On a lighter note I have a book that I'm dreading reading by Hannah Rosin called The End of Men. Just to cheer you up a bit more scientists are making breakthrough in cerating synthetic sperm. So how many years before men REALLY won't be needed?


John Gray mentioned is the book as follow up to Men Are from Mars, Women Are from Venus: A Practical Guide for Improving Communication and Getting What You Want in Your Relationships, that only one man to ten women would be needed to sustain the race.
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Re: The role of a man...

Postby Sinned » Sat Oct 21, 2017 6:34 pm

I am looking at a double page article about the police painting their nails in the fight against slavery and wearing high heels to highlight domestic violence. What on earth is this all about :?: It makes us skirt wearers seem like pioneers in the fashion stakes. Which we are of course.

http://www.dailymail.co.uk/news/article-5002328/Officers-parade-costumes-paint-nails.html
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Re: The role of a man...

Postby Fred in Skirts » Sat Oct 21, 2017 8:18 pm

Sinned wrote:I am looking at a double page article about the police painting their nails in the fight against slavery and wearing high heels to highlight domestic violence. What on earth is this all about :?: It makes us skirt wearers seem like pioneers in the fashion stakes. Which we are of course.
http://www.dailymail.co.uk/news/article-5002328/Officers-parade-costumes-paint-nails.html

I don't see where they are doing anything to actually stop the problems the British are facing with the crime rate climbing as it seems to be. Where are they when you need them? They are getting their nails done or are sitting in some costume shop trying on bears heads. They are learning to walk in high heels.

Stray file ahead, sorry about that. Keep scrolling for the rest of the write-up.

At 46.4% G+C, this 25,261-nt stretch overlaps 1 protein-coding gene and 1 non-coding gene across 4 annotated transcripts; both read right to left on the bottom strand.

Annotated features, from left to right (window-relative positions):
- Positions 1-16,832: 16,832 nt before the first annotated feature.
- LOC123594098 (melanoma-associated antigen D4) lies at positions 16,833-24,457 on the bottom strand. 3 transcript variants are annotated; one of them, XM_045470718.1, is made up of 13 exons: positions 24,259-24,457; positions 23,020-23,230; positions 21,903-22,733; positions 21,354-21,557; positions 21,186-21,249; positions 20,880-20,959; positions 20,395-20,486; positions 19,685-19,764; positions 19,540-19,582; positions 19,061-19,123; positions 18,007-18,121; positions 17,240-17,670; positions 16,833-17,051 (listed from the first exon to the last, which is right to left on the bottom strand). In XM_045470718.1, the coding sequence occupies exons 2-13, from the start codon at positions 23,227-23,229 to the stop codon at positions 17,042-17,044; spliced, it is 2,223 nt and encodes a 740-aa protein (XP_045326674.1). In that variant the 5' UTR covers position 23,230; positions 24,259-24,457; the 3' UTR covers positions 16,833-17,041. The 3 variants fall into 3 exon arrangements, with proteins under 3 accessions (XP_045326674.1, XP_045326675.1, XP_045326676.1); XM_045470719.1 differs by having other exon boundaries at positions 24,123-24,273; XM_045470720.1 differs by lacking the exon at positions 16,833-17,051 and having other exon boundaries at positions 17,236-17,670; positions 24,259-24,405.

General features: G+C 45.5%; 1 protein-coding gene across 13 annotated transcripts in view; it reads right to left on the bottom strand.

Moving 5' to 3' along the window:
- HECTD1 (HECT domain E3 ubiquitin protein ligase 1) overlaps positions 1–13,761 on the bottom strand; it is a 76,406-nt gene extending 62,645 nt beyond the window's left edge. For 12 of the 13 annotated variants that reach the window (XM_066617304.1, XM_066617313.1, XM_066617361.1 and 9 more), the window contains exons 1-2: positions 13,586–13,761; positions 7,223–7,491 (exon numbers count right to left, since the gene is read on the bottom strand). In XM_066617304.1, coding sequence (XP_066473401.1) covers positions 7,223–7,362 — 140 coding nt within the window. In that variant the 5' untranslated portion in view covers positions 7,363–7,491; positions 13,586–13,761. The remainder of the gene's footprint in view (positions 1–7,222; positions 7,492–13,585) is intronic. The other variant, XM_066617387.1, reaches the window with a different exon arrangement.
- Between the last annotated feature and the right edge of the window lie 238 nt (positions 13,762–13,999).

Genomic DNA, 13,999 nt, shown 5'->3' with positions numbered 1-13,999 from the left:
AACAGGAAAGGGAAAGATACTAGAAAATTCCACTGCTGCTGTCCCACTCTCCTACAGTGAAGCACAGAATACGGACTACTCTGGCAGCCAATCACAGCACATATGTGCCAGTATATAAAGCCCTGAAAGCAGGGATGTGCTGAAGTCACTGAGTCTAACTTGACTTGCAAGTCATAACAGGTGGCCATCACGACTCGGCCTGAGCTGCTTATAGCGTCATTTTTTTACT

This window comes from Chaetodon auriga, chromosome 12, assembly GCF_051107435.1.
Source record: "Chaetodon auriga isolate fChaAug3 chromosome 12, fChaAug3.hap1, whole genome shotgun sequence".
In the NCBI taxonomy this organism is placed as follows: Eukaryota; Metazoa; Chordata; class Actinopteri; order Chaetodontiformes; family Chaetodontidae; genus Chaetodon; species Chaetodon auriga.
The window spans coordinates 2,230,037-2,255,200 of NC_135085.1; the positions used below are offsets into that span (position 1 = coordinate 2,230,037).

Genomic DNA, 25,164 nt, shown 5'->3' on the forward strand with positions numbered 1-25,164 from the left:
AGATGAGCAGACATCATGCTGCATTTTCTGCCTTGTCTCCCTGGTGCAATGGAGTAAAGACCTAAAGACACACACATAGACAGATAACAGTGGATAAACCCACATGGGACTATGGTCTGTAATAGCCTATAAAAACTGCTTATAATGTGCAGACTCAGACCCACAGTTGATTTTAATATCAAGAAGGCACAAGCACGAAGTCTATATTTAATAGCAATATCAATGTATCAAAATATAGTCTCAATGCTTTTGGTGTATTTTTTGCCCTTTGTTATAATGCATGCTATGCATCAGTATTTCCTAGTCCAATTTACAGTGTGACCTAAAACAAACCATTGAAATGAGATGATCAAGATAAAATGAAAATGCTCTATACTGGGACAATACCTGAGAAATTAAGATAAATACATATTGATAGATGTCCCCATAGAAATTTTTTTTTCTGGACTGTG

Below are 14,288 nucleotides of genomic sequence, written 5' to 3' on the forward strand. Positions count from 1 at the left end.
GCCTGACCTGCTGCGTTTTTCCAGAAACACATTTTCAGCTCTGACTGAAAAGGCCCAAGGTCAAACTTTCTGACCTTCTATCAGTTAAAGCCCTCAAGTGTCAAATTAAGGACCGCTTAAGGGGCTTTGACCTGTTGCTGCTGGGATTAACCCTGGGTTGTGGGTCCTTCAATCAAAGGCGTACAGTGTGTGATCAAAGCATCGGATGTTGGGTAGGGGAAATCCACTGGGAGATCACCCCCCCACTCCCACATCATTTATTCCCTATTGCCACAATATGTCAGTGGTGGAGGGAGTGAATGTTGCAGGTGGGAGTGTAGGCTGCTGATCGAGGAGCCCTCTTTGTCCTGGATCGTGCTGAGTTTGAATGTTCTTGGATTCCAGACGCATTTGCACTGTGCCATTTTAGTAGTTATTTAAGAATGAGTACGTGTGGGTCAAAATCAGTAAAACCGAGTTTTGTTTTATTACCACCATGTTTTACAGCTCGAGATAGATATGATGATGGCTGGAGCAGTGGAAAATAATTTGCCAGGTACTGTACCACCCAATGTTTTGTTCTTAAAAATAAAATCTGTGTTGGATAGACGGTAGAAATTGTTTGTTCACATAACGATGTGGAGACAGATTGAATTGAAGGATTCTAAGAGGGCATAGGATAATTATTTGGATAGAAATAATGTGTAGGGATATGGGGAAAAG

Having read the entire article I wonder if the Bobbies are even happy with the way things are going. It seems that the Chief Constable's are not up from the ranks but are college grads and have never even seen the inside of a precinct house in their lives nor ever had to solve a crime.

With this kind of leadership crime will continue to rise and while the constable's will be getting their nails done.
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Re: The role of a man...

Postby stevelous » Sun Oct 22, 2017 7:04 pm

The Police endured a lot of negative publicity over the painted nails, but as their Chief said we are at least talking about it and the problem of modern slavery.

Due to the cutbacks in public spending to fund tax cuts for the better off, little if any trickles down, we see less Police on our streets, and more undetected crime. Moral is low and getting worse. Phone 999 to report a crime and NOTHING happens. Well they might make an appointment to see you in a few days if you are lucky then it is often too late.

Not the fault of the rank and file Bobby, or his superiors but of the Home Office demanding ever more cuts to numbers, better detection of crime so they choose easy options for so called low level crime. Not that any crime is low level to the victim!
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Re: The role of a man...

Postby Sinned » Mon Oct 23, 2017 5:42 am

stevelous, not exactly right. If people are talking it will not be about slavery or domestic violence it will be about how ridiculous that stunts were with the painted nails, high heels and masks. Not exactly the same thing. How can painting your nails relate to slavery, anyway, or wearing heels bring to mind domestic violence :?:

You are right about police presence on the streets. I can go for weeks without seeing a plod, even a PCSO, although I do see plenty of vans tootling around.
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Re: The role of a man...

Postby webboy42 » Tue Oct 24, 2017 10:39 pm

I've always wondered why women are placed upon a pedestal and held sacred by society. It never occurred to me before that the reproductive potential might be the reason, but it makes more sense when the human population is low and mortality is high. However, I think the anti-man discrimination we see today is more a product of an over zealous feminist movement than differences of reproductive potential between men and women. The feminist movement has done a masterful job at raising the woman's pedestal higher through the vilification of men.

moonshadow wrote:If I find another job, naturally I'd search one that was progressive in LGBT issues... but why? I'm not LGB or T. Simply because even in these types of companies, you just can't be "a man in a skirt", no, you have to be a trans-woman.

Do you see where I'm going with this?

The conservatives and traditionalist want me to stop all this foolishness and "act like a man".

The liberals and progressives will only let me sit at their table if I claim to be a "woman"....

I'm not allowed to just be me.... (but women are)

It really sucks!